CAN IT BE BETTER NOT TO BE BORN AT ALL THAN TO BE BORN? BY MILES CARTER
The terms wrongful birth and wrongful life seem somewhat incongruous.
The Supreme Court of Appeal (SCA) recently had to deal with a tragic case in which a child had been born with severe congenital defects, including a defect of the lower spine, which affected the nerve supply to the bowel, bladder and lower limbs, as well as a defect of the brain.
The parents instituted action against various medical practitioners whom the mother had consulted during her pregnancy, alleging that they were under a duty to detect any abnormalities in the foetus and to advise the mother of these abnormalities so that she would then have terminated the pregnancy.
Consequently, the claim went, the child would not have been born and would not have suffered from any of the severe physical handicaps from which he did suffer.
The mother claimed the damages relating to the maintenance, special schooling and past and future medical expenses arising from her son’s condition. It was accepted that this claim was good in law.
The father brought a claim, in the alternative, on behalf of the minor child for the same damages.
One of the doctors maintained that the claim brought on behalf of the minor child was not good in law; because:
· There was in law no duty on a general practitioner to ensure that the child was not born; and
· A claim that recognises any such duty would be contra bonos mores and against public policy.
There was no allegation that negligent conduct on the part of any doctor had caused any physical damage to the child. The damage was congenital.
In our law, negligent conduct which causes physical damage to a person or property of another is, on the face of it, wrongful. But the SCA has said that “(t)he element of wrongfulness becomes less straight forward... with reference to liability for negligent omissions and for negligently caused pure economic loss. In these instances, it is said, wrongfulness depends on the existence of a legal duty not to act negligently. The imposition of such a legal duty is a matter for judicial determination involving criteria of public or legal policy consistent with constitutional norms”.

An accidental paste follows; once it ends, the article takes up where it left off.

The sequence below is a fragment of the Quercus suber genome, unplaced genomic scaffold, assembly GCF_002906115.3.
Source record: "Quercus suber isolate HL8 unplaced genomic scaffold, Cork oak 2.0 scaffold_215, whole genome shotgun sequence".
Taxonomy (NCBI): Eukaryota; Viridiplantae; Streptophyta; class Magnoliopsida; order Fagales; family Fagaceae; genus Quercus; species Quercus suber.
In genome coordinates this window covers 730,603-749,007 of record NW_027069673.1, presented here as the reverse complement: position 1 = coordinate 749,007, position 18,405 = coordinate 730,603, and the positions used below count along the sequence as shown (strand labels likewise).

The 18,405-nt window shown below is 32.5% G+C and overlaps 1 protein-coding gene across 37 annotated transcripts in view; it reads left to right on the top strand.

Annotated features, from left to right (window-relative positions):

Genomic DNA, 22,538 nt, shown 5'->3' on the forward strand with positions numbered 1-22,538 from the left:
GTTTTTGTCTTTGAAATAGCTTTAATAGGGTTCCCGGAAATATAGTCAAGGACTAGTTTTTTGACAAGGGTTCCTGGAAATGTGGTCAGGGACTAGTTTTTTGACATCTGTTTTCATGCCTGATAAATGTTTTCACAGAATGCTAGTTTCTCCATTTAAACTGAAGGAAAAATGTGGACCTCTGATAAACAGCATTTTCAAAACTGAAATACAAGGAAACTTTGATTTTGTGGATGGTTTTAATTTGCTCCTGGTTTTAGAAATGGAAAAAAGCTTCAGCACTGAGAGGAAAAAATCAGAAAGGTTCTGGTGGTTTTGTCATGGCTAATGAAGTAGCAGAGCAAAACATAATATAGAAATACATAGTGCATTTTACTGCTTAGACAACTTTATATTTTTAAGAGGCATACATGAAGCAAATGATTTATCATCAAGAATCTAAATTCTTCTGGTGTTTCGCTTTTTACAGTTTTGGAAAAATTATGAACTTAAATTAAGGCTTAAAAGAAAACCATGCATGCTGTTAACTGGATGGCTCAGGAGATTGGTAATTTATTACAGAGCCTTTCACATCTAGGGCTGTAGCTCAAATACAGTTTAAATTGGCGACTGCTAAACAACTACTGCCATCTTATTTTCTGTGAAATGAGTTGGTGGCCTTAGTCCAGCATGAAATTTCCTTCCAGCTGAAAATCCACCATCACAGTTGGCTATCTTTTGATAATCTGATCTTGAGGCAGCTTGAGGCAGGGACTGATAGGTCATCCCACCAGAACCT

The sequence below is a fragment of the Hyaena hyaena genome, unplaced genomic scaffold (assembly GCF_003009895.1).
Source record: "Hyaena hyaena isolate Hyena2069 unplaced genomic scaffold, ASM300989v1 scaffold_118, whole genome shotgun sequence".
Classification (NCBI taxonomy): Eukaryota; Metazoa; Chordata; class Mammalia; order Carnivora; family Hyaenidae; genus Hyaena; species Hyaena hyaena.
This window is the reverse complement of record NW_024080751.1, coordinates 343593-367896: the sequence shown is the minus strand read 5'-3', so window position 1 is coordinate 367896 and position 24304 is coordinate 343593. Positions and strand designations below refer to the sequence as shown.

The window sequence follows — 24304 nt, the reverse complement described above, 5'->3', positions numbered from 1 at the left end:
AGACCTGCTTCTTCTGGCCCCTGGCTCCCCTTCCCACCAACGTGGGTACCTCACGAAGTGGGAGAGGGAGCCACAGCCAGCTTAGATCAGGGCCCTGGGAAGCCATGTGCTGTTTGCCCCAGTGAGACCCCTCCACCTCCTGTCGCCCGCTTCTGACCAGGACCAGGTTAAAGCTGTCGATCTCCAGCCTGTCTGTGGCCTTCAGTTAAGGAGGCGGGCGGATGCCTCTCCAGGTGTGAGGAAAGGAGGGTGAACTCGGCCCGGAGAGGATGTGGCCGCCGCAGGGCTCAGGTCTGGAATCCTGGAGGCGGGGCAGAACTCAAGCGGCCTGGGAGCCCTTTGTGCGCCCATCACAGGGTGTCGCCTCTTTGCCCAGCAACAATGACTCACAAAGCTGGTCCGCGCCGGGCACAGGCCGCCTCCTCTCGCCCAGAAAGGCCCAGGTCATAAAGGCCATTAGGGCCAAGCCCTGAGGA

The SCA said that where, as in this case, there existed no precedent, the process involved policy decisions and value judgments which “shape and, at times, refashion the common law … must reflect the wishes, often unspoken, and the perceptions, often dimly discerned, of the people”.
Taking a line through the SCA’s approach, what is in effect required is that, not merely the interests of the parties between themselves, but also the conflicting interests of the community must be carefully weighed and a balance struck in accordance with what the court perceives to be society’s notions of what justice demands.
The court then considered the terms “wrongful birth”, “wrongful pregnancy” and “wrongful conception”, all of which would relate, for example, to the situation where a hospital or a doctor had agreed and failed to perform a sterilisation, and where a claim then existed for the cost of maintaining and supporting the child that was thereafter born.
As against this was the present case, which involved what was commonly called a “wrongful life”. The court noted that although the use of the terminology was unfortunate and had been widely criticised, it was persistently used as a convenient reference.
Our courts have already recognised the claim of a mother against a medical practitioner for not having detected and informed her of the congenital defects in her foetus; one she would have aborted had she known. There the mother would have a claim.
But the SCA said that at the core of cases of the kind that were now before it was a different and a deeply existential question: was it preferable, from the perspective of the child, not to have been born at all?
If the claim of the child were to succeed, it would require a court to evaluate the existence of the child against his or her non-existence, and find that the latter was preferable. In other words, it would have to find that it was better for the child not to have been born, than to have been born at all.
The court considered the position in foreign jurisdictions, some supporting a claim for wrongful life and others rejecting it.
“When one considers the content of the duty owed to the child by the medical practitioners, the corresponding right, wrongfulness, harm or damages, the choice between life with disabilities on the one hand and non-existence on the other, is unavoidable. Making that choice in favour of non-existence not only involves a disregard for the sanctity of life and the dignity of the child, but involves an arbitrary, subjective preference for some policy considerations and the denial of others.”
In concluding that an action of this kind should not be recognised in our law, the appeal court unanimously held that from whatever perspective one viewed the matter, the essential question that a court would be called upon to answer if it was called upon to adjudicate a claim of this kind was whether the particular child should have been born at all.
“This is a question that goes so deeply to the heart of what it is to be human that it should not even be asked of the law.”
Miles Carter is a partner at commercial law firm Bowman Gilfillan